Do you have a writer’s notebook and how do you use it?
Let’s take a peek inside a teacher’s writing notebook… http://www.youtube.com/ watch?v=AZE3_j6a59w http://www.youtube.com/ watch?v=AZE3_j6a59w
An Individual’s Perspective Ted Talk by Lakshmi Pratury http://www.ted.com/talks/lakshmi_pratury_on_letter_writing
A Writer’s View School Talk Article Handout http://www.learner.org/workshops/writing35/pdf/s2_writers_notebook.pdf
It’s a Place Why am I keeping this notebook? Because it’s a place where I can keep track of my life. It’s a place where I can observe closely And where I can store little pieces of strength. It’s a place where I can keep the elements of Life (lightning, fire, ice, time and space) and Writing (poetry, words, eyes). It’s a place where tales weave. All in all It’s a place for ME. A Fifth Grader’s Place
Lucy’s Stance: Where students... Can be efficient on paper. Can get better as writers. Jot notes during the minilesson. Try something immediately. Invest in processes and strategies. Keep track of goals and progress toward goals (in final section of notebook).
Defined “a metaphor for the place where you work on your writing” A workbench—place to use your tools “the great garage sale of junk” from which insights and ideas develop “rich compost kept by a wide-awake writer” Source: A Guide to the Common Core Writing Workshop
Lester Laminack “Dancing on the edge of arrogance is... grading someone’s writing when you’ve never written yourself.” http://www.lesterlaminack.com/index.htm
Start with Strategies Author Jack Gantos says, “When you look at a blank piece of paper on your desk..., it’s really hard to get started. All that perfect white space is intimidating. It’s begging you to improve upon it. And it’s hard, because every time you put that pencil down on the page you sort of mess it up.” Entry points make it okay for writers to mess up the page and get the memories and words flowing onto the page. Personal Narrative Unit, Grade 6, p. 23
Anchor Standards Support the Process NumberStandard CCRA.W.5Develop and strengthen writing as needed by planning, revising, editing, rewriting, or trying a new approach. CCRA.W.10Write routinely over extended time frames (time for research, reflection and revision) and shorter time frames (a single sitting or a day or two) for a range of tasks, purposes, and audiences.
Learning Progression for Writing Process LP Handout
The Writing Process Rehearsal or Prewriting Planning and Drafting Revising Editing Publishing Celebrating Kit Source: A Guide to the Common Core Writing Workshop
Rehearsal Vary approach by genre and focus: – Literary (read with questions in mind) – Narrative (think of a person, place, or thing) Teach strategies for generating ideas. Weigh possible structures: – Narrative: mentally replay event and capture initial action or dialogue – Informational: tour guide of topics with overview to help readers anticipate where tour will lead Can become writing recycled from revision.
Return to Notebook: Another Strategy Take a “moment” (pic/words) from your map and now create a timeline.
Drafting Is an “early” product. Is less strategic. Is “playing in clay, not inscribing in marble.” Makes for powerful writing when “full of one’s subject and keeping one’s eye on that subject.” Is a trial effort and when written quickly, fosters a writer’s willingness to revise.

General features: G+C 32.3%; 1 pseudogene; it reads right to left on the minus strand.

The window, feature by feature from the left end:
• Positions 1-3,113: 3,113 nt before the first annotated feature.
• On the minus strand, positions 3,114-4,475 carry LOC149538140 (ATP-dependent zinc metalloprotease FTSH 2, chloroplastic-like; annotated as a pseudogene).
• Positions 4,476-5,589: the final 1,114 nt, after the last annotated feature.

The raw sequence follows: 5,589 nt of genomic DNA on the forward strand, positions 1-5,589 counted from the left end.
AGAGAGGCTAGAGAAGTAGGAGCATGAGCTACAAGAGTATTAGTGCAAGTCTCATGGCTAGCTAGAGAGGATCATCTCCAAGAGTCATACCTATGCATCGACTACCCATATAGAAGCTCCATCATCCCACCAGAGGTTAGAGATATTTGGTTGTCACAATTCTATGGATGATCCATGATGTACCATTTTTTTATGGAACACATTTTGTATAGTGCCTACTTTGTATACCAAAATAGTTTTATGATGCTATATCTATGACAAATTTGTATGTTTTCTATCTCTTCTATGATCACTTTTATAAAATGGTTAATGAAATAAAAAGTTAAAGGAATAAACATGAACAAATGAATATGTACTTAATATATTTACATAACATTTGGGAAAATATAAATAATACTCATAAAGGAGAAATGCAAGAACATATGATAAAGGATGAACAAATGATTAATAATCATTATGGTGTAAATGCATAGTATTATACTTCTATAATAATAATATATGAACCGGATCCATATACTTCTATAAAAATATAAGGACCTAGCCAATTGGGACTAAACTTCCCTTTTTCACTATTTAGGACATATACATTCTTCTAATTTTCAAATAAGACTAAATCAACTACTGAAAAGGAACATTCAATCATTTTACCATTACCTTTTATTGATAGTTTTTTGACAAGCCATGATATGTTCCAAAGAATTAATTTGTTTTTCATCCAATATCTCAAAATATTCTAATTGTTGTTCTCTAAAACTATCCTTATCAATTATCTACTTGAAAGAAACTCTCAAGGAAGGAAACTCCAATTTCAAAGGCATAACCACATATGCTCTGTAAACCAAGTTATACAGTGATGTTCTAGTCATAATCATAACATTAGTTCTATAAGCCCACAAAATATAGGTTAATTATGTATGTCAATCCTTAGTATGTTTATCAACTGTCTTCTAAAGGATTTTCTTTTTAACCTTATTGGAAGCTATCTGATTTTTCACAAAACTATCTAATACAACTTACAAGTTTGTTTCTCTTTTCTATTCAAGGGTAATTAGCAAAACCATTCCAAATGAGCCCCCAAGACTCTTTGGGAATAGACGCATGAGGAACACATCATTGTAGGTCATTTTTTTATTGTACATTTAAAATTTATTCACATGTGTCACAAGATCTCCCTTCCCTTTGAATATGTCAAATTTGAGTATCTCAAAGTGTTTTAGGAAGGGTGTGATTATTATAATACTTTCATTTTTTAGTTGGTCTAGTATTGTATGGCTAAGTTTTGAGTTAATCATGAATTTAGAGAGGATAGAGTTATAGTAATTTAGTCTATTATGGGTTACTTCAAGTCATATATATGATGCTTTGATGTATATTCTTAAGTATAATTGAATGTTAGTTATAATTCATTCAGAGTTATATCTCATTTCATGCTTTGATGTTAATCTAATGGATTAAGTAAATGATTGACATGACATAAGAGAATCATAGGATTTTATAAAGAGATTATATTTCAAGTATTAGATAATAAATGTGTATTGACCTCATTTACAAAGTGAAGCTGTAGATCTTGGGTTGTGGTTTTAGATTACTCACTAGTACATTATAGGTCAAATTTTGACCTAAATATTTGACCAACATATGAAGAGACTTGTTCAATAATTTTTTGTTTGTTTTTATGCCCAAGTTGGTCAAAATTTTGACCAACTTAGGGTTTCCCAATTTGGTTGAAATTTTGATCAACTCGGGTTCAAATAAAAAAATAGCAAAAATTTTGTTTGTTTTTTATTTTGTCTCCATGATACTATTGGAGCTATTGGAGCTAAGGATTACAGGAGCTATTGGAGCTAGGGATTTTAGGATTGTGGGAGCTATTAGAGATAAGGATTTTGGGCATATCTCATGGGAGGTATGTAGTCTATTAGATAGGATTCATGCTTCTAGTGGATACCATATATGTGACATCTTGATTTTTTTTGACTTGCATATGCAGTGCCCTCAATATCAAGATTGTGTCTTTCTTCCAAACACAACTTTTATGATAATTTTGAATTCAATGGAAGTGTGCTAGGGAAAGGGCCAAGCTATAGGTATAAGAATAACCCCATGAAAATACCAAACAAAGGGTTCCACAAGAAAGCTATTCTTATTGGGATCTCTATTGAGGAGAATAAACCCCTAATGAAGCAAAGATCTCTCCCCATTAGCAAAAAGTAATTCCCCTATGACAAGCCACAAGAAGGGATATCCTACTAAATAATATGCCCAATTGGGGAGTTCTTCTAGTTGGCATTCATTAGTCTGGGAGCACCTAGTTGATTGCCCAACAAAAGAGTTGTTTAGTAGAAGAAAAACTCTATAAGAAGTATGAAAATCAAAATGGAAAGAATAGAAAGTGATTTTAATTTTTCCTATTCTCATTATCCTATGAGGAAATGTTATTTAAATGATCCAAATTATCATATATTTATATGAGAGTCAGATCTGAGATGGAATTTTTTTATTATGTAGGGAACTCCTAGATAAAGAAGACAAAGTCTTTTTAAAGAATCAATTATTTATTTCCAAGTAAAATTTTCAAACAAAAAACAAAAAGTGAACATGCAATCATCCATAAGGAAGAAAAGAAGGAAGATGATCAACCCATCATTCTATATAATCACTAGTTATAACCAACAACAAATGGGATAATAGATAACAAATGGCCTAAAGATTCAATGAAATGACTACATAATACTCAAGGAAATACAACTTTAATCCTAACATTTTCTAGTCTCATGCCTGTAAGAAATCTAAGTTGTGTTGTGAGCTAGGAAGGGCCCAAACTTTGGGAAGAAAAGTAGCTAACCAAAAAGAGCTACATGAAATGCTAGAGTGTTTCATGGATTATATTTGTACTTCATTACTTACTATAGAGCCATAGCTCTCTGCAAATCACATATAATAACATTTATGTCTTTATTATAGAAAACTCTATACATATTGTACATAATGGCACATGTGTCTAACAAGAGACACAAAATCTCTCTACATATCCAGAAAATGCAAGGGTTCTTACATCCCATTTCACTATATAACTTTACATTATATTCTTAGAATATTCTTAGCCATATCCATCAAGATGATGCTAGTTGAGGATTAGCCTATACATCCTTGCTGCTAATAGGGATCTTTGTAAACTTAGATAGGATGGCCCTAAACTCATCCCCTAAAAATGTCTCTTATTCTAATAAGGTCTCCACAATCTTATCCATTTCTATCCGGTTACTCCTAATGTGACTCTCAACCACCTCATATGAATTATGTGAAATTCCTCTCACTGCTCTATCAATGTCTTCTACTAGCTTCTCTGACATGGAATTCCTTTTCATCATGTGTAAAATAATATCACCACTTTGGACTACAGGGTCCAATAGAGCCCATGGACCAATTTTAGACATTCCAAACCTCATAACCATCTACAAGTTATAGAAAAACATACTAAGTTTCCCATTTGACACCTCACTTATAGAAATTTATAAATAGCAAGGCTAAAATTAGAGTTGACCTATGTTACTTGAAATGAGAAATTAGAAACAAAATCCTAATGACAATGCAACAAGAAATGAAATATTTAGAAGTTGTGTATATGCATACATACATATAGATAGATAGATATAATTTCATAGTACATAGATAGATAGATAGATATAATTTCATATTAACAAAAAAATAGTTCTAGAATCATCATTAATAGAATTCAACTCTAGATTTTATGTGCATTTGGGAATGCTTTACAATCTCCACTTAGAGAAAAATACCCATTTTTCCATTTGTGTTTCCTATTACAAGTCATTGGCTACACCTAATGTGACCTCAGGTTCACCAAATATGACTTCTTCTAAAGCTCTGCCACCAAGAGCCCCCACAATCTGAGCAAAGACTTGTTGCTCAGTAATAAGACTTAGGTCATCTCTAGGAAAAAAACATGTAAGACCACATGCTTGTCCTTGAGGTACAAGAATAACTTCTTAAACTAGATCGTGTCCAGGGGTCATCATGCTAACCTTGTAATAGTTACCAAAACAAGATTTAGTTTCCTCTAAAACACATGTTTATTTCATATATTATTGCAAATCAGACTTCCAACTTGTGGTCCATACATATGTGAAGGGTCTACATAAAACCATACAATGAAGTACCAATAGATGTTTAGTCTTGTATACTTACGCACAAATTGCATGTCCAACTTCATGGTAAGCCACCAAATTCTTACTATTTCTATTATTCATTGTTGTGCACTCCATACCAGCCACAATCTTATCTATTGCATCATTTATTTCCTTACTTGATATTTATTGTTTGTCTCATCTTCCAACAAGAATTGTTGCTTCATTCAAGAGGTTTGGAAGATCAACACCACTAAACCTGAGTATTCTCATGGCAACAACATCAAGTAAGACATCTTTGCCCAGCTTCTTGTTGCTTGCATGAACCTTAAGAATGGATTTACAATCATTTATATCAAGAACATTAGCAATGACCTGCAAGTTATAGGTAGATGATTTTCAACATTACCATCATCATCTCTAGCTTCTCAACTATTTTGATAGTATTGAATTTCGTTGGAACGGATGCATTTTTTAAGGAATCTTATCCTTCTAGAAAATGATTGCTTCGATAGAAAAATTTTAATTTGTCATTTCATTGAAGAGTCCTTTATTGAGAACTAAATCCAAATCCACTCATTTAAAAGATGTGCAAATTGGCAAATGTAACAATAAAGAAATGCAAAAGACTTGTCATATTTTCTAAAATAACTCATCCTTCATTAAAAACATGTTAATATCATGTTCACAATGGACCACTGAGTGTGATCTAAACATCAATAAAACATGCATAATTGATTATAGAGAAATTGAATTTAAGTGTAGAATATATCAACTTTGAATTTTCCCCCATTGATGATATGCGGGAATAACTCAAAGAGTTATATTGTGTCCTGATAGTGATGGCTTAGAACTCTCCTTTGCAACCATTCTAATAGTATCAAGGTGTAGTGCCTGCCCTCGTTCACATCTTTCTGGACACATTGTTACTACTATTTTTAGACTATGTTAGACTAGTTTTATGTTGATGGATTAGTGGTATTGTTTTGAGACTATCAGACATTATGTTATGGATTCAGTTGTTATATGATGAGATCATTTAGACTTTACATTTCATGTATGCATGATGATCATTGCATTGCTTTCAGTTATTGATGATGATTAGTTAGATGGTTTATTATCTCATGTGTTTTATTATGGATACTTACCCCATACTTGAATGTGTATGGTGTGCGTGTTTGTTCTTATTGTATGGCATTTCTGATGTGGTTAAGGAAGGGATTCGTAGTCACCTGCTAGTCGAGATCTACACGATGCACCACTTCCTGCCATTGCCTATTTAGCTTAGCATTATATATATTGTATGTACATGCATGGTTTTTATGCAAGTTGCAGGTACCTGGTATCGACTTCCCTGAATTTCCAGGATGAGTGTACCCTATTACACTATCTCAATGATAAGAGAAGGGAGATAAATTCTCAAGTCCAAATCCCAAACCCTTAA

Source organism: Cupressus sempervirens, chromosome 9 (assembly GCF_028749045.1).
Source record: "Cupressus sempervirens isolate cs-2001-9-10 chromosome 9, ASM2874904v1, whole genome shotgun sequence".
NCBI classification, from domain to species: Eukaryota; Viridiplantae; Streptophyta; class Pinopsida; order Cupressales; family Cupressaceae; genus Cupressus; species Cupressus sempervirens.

Revision Is an “improved” product. Means to “resee and reconsider” through various lenses. Look at writer’s goals. Study mentor texts for qualities to bring into writing. Can lead to deeper and more thoughtful understanding of content (“What am I trying to say?”). http://www.youtube.com/watch?v=RBKqgOvmJ8w Revision Video Link:
Rest of Writing Process EditingPublishingCelebrating Is a “final” product. Is done along the way via minilessons, mid- workshop teachings, conferencing, share sessions, and homework assignments. Calls for decision making by teacher. Am I a copy editor making all corrections? PRO: easier for others to read. CON: not a reflection of writer’s independence and can create “blurred lines” for teacher about growth of student’s ability to correct writing. Make public by spotlighting such as Gallery Walk or Small Group Fridays (students as teaching experts). Use precise and specific compliments.
Turn and Talk What’s the value in going through the writing process? Is there value in having unfinished pieces? “Students should be writing four times more than we can grade. If we can grade everything kids are writing, they aren’t writing enough. Not even close.” Words of Wisdom by Kelly Gallagher
“...you and your colleagues need to teach writing long before you have become experts at doing so. The ability to grasp what a writer is trying to do and to see how to help the writer do that work better represents the epitome of effective writing instruction. But this work is not easy, and developing the expertise to do this well takes time.” Writing Pathways (grades 6-8), Chapter 7, p. 71 REMEMBER
Why Assessment is Effective? “The approach to assessment in Writing Pathways will support both you and your students in taking a reflective stance, creating consistent occasions for looking backward, looking forward, goal-setting, and deliberate practice. “ Writing Pathways, Grades K-5, p. 10
Writing Pathways: Assessment Tools “a powerfully practical resource” 9 chapters (6-8) and 13 chapters (K-5) about the Assessment System (very important guidance) Assessment Rubrics Writing Checklists Leveled Student Writing Samples (per and across grade levels) Annotated Writing Across the Progressions On-Demand Assessment Prompts (located behind each learning progression) Learning Progressions
“It helps to know that judgments and diagnoses do not come out of the clear blue sky. Instead both come from knowing that there are learning progressions that undergird a writer’s development. When you give feedback, your goal is to teach the writer, not the writing. Before you can give that feedback, you need to place the writer’s current work and skill set somewhere on a learning progression.” Writing Pathways (6-8), Chapter 7
Use Assessment Tools to Move Beyond “good” and “great” feedback